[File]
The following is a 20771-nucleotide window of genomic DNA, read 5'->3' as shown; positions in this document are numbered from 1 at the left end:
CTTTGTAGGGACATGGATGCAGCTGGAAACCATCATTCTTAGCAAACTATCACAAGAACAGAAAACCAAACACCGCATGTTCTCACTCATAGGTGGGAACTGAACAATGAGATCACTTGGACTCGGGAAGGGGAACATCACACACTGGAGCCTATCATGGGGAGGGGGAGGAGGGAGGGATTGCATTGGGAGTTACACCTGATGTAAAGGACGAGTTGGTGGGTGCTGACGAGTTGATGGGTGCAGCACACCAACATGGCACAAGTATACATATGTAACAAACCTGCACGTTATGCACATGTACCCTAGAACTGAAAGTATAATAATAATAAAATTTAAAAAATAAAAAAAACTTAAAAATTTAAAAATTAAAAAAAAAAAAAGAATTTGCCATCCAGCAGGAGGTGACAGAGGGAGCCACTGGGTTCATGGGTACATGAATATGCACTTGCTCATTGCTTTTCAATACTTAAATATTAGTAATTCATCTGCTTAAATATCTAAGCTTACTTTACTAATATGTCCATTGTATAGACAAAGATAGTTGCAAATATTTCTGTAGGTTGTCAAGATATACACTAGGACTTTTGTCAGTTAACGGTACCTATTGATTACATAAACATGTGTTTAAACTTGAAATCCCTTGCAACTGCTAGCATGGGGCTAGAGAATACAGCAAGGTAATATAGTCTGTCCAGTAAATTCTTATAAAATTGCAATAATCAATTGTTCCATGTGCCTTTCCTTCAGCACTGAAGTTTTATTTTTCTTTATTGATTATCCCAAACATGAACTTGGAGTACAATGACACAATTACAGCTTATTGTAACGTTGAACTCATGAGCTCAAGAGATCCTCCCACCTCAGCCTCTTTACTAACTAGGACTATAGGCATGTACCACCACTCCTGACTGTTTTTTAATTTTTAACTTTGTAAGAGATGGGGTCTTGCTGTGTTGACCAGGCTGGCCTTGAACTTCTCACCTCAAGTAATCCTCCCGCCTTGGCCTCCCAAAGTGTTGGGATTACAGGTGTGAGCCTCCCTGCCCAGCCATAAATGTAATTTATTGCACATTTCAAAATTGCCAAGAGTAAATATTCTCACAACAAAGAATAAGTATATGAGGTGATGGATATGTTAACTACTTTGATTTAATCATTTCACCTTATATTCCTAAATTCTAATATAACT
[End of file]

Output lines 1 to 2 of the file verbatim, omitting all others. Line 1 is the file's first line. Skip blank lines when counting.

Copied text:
The following is a 20771-nucleotide window of genomic DNA, read 5'->3' as shown; positions in this document are numbered from 1 at the left end:
CTTTGTAGGGACATGGATGCAGCTGGAAACCATCATTCTTAGCAAACTATCACAAGAACAGAAAACCAAACACCGCATGTTCTCACTCATAGGTGGGAACTGAACAATGAGATCACTTGGACTCGGGAAGGGGAACATCACACACTGGAGCCTATCATGGGGAGGGGGAGGAGGGAGGGATTGCATTGGGAGTTACACCTGATGTAAAGGACGAGTTGGTGGGTGCTGACGAGTTGATGGGTGCAGCACACCAACATGGCACAAGTATACATATGTAACAAACCTGCACGTTATGCACATGTACCCTAGAACTGAAAGTATAATAATAATAAAATTTAAAAAATAAAAAAAACTTAAAAATTTAAAAATTAAAAAAAAAAAAAGAATTTGCCATCCAGCAGGAGGTGACAGAGGGAGCCACTGGGTTCATGGGTACATGAATATGCACTTGCTCATTGCTTTTCAATACTTAAATATTAGTAATTCATCTGCTTAAATATCTAAGCTTACTTTACTAATATGTCCATTGTATAGACAAAGATAGTTGCAAATATTTCTGTAGGTTGTCAAGATATACACTAGGACTTTTGTCAGTTAACGGTACCTATTGATTACATAAACATGTGTTTAAACTTGAAATCCCTTGCAACTGCTAGCATGGGGCTAGAGAATACAGCAAGGTAATATAGTCTGTCCAGTAAATTCTTATAAAATTGCAATAATCAATTGTTCCATGTGCCTTTCCTTCAGCACTGAAGTTTTATTTTTCTTTATTGATTATCCCAAACATGAACTTGGAGTACAATGACACAATTACAGCTTATTGTAACGTTGAACTCATGAGCTCAAGAGATCCTCCCACCTCAGCCTCTTTACTAACTAGGACTATAGGCATGTACCACCACTCCTGACTGTTTTTTAATTTTTAACTTTGTAAGAGATGGGGTCTTGCTGTGTTGACCAGGCTGGCCTTGAACTTCTCACCTCAAGTAATCCTCCCGCCTTGGCCTCCCAAAGTGTTGGGATTACAGGTGTGAGCCTCCCTGCCCAGCCATAAATGTAATTTATTGCACATTTCAAAATTGCCAAGAGTAAATATTCTCACAACAAAGAATAAGTATATGAGGTGATGGATATGTTAACTACTTTGATTTAATCATTTCACCTTATATTCCTAAATTCTAATATAACT